(4eq) Heterogeneous Catalysis: Producing Energy While Minimizing Environmental Footprint | AIChE

(4eq) Heterogeneous Catalysis: Producing Energy While Minimizing Environmental Footprint


Yi, N. - Presenter, Tufts University

Increasing global demand for non-renewable sources of energy has resulted in higher energy prices and emissions, but positive spillover effects have also ensued such as innovation in renewable energy and novel research into the consumption of conventional energy that is more efficient and less deleterious.  Technological innovations must be sufficient in scale to supplant existing technology. This requires us to elucidate the reaction mechanism and active sites, as well as, to identify and eliminate the bottlenecks in catalytic processes.  My research explores the role of heterogeneous catalysis in the production of fuels and chemicals, while, at the same time, decreasing our carbon footprint.  I aim to integrated fundamental mechanistic studies, controllable synthesis methods, and techniques for improving practices implementation.

My Ph.D. projects investigated the efficacy and practical application of nanoscale precious metal clusters (e.g., gold and platinum) for hydrogen production through methanol and formic acid reactions, which could be applied to fuel cells.  The strategy of selecting suitable supports and promoters as ligands to synthesize atomically dispersed precious metals was systematically explored. We designed catalysts that used trace amounts of precious metals, yet still resulted in high activity, selectivity, and stability.   These catalysts were mindful of industrial economic realities, and were designed with low cost but with robust performance.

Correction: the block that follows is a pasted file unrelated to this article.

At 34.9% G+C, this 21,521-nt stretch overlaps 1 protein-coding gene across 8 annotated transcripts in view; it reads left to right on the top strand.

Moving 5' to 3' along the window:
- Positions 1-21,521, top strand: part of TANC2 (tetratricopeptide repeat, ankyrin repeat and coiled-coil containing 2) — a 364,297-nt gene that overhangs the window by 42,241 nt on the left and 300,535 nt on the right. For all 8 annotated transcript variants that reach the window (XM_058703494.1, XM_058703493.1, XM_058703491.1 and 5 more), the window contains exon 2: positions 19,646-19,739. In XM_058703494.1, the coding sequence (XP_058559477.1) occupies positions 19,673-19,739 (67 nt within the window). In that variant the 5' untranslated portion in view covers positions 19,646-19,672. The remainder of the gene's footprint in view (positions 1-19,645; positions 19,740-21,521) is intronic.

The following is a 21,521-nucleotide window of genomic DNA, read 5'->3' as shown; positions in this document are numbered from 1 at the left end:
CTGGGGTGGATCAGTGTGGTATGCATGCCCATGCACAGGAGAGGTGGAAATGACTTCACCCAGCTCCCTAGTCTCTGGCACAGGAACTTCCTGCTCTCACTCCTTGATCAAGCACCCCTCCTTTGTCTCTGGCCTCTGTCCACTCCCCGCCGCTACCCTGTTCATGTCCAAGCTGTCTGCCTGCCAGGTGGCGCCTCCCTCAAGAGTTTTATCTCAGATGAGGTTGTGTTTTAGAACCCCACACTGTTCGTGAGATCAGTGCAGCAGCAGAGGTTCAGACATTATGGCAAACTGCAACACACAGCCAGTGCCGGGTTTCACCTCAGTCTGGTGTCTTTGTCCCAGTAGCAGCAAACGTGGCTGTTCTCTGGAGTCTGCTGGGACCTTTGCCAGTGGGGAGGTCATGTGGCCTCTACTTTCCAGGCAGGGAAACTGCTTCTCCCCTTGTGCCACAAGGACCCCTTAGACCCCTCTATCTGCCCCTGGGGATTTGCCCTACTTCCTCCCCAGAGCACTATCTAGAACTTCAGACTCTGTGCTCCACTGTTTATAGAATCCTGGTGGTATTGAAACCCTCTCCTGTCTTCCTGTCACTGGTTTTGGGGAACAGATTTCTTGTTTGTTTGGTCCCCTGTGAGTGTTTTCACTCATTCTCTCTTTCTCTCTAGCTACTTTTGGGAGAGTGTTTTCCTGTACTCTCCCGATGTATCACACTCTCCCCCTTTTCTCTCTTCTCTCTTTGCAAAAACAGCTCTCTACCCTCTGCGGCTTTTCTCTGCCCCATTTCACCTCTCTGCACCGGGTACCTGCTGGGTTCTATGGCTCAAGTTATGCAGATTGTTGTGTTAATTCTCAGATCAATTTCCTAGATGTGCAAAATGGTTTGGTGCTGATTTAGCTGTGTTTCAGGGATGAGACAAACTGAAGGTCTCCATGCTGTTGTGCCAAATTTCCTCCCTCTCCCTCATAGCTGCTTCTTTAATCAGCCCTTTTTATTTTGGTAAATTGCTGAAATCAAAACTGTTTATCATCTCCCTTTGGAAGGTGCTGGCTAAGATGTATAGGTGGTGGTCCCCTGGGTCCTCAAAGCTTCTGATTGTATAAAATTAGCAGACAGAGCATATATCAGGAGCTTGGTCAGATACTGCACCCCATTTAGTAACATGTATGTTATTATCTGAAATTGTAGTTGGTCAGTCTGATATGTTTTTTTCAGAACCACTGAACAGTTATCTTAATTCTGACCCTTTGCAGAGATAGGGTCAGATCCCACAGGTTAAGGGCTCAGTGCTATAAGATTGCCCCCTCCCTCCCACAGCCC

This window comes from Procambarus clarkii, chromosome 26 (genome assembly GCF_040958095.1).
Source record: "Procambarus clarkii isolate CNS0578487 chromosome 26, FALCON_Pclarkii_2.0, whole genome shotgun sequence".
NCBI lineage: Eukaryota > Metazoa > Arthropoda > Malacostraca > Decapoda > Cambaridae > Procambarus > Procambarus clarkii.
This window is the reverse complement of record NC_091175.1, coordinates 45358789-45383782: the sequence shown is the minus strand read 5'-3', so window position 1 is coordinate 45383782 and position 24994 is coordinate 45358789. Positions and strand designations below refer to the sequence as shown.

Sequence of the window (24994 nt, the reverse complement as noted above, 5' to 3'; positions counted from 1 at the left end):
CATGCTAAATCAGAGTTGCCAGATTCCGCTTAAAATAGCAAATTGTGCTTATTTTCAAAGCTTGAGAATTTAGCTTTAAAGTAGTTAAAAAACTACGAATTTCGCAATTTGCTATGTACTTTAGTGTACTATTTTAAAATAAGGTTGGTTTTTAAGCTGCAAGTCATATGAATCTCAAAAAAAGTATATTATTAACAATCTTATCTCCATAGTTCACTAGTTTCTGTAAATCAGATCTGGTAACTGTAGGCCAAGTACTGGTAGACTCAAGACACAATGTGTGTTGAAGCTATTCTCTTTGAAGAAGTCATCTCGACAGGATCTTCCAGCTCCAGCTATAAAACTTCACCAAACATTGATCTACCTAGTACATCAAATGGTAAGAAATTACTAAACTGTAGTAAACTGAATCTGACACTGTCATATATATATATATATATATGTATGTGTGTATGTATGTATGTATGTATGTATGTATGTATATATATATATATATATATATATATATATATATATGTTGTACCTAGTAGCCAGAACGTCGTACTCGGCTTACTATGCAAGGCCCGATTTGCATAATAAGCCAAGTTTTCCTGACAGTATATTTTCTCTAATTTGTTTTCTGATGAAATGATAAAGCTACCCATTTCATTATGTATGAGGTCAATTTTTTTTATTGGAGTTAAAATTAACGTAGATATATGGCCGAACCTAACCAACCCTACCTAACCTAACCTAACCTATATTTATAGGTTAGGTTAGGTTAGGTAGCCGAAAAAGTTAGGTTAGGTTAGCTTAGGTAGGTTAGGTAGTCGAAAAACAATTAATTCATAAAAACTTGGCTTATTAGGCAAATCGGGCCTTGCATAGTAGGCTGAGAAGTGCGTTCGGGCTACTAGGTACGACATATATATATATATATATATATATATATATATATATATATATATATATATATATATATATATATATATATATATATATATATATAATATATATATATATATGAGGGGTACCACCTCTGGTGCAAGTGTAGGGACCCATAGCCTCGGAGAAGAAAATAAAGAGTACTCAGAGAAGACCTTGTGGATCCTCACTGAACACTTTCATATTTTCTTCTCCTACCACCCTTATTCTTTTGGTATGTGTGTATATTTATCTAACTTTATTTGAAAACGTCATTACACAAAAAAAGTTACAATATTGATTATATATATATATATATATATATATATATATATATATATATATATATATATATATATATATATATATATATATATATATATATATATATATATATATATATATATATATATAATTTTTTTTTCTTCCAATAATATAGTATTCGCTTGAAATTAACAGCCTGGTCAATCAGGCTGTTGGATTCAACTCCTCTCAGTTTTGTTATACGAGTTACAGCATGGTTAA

My first postdoctoral project investigates novel approaches to control the acid strength/sites over solid acids. The primary application is to catalyze light alkane cracking at low temperature to produce value-added chemicals.  My second project explores the interaction between metal and multi-walled carbon nanotubes (MWCNTs) through structure sensitive probe reactions.  Different approaches allow us to tune the size and shape of the metal and to control different types of functional groups on MWCNTs, which will identify the parameters that determine the products' selectivity. The significance of this research is that it could guide us to design desired materials while maximizing those promoting factors.